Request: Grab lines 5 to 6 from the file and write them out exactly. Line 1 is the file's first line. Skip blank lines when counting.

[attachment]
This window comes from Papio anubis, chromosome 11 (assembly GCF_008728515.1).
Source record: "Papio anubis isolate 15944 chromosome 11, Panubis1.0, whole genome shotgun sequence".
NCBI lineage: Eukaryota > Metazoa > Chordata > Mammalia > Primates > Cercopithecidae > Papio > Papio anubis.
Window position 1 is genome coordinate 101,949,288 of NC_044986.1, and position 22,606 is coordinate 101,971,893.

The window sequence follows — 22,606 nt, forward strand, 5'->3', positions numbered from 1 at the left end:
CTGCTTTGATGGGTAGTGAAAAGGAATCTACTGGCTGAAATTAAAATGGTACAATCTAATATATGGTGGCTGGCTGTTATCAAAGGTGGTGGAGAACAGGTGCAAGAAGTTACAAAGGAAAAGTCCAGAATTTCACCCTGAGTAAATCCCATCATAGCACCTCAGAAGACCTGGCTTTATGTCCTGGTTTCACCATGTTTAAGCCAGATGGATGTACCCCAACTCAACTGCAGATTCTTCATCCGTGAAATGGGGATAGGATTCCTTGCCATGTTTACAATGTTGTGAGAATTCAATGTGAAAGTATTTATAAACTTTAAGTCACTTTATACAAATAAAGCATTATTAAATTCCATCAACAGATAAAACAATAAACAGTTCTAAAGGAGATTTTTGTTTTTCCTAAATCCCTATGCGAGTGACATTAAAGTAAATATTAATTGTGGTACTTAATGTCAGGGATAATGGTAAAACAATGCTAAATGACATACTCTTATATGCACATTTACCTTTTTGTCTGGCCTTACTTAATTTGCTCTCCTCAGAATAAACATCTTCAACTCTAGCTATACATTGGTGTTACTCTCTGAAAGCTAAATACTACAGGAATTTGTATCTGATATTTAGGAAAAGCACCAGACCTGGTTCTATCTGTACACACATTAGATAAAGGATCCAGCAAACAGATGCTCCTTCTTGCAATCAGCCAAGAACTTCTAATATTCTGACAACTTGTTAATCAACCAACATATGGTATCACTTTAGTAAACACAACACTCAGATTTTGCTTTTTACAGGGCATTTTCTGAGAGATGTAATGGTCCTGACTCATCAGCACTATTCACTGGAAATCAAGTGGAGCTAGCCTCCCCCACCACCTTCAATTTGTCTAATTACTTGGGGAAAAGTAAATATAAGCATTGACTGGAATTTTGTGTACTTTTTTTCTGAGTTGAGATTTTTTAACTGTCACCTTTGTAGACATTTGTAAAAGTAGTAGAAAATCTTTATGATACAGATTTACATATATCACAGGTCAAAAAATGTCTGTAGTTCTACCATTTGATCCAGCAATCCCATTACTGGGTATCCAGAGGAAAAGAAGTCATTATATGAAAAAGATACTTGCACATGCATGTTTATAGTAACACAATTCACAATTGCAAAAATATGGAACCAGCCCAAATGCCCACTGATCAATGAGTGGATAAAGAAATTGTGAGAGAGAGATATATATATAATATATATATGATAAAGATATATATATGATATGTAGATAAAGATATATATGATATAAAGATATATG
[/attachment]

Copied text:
The window sequence follows — 22,606 nt, forward strand, 5'->3', positions numbered from 1 at the left end:
CTGCTTTGATGGGTAGTGAAAAGGAATCTACTGGCTGAAATTAAAATGGTACAATCTAATATATGGTGGCTGGCTGTTATCAAAGGTGGTGGAGAACAGGTGCAAGAAGTTACAAAGGAAAAGTCCAGAATTTCACCCTGAGTAAATCCCATCATAGCACCTCAGAAGACCTGGCTTTATGTCCTGGTTTCACCATGTTTAAGCCAGATGGATGTACCCCAACTCAACTGCAGATTCTTCATCCGTGAAATGGGGATAGGATTCCTTGCCATGTTTACAATGTTGTGAGAATTCAATGTGAAAGTATTTATAAACTTTAAGTCACTTTATACAAATAAAGCATTATTAAATTCCATCAACAGATAAAACAATAAACAGTTCTAAAGGAGATTTTTGTTTTTCCTAAATCCCTATGCGAGTGACATTAAAGTAAATATTAATTGTGGTACTTAATGTCAGGGATAATGGTAAAACAATGCTAAATGACATACTCTTATATGCACATTTACCTTTTTGTCTGGCCTTACTTAATTTGCTCTCCTCAGAATAAACATCTTCAACTCTAGCTATACATTGGTGTTACTCTCTGAAAGCTAAATACTACAGGAATTTGTATCTGATATTTAGGAAAAGCACCAGACCTGGTTCTATCTGTACACACATTAGATAAAGGATCCAGCAAACAGATGCTCCTTCTTGCAATCAGCCAAGAACTTCTAATATTCTGACAACTTGTTAATCAACCAACATATGGTATCACTTTAGTAAACACAACACTCAGATTTTGCTTTTTACAGGGCATTTTCTGAGAGATGTAATGGTCCTGACTCATCAGCACTATTCACTGGAAATCAAGTGGAGCTAGCCTCCCCCACCACCTTCAATTTGTCTAATTACTTGGGGAAAAGTAAATATAAGCATTGACTGGAATTTTGTGTACTTTTTTTCTGAGTTGAGATTTTTTAACTGTCACCTTTGTAGACATTTGTAAAAGTAGTAGAAAATCTTTATGATACAGATTTACATATATCACAGGTCAAAAAATGTCTGTAGTTCTACCATTTGATCCAGCAATCCCATTACTGGGTATCCAGAGGAAAAGAAGTCATTATATGAAAAAGATACTTGCACATGCATGTTTATAGTAACACAATTCACAATTGCAAAAATATGGAACCAGCCCAAATGCCCACTGATCAATGAGTGGATAAAGAAATTGTGAGAGAGAGATATATATATAATATATATATGATAAAGATATATATATGATATGTAGATAAAGATATATATGATATAAAGATATATG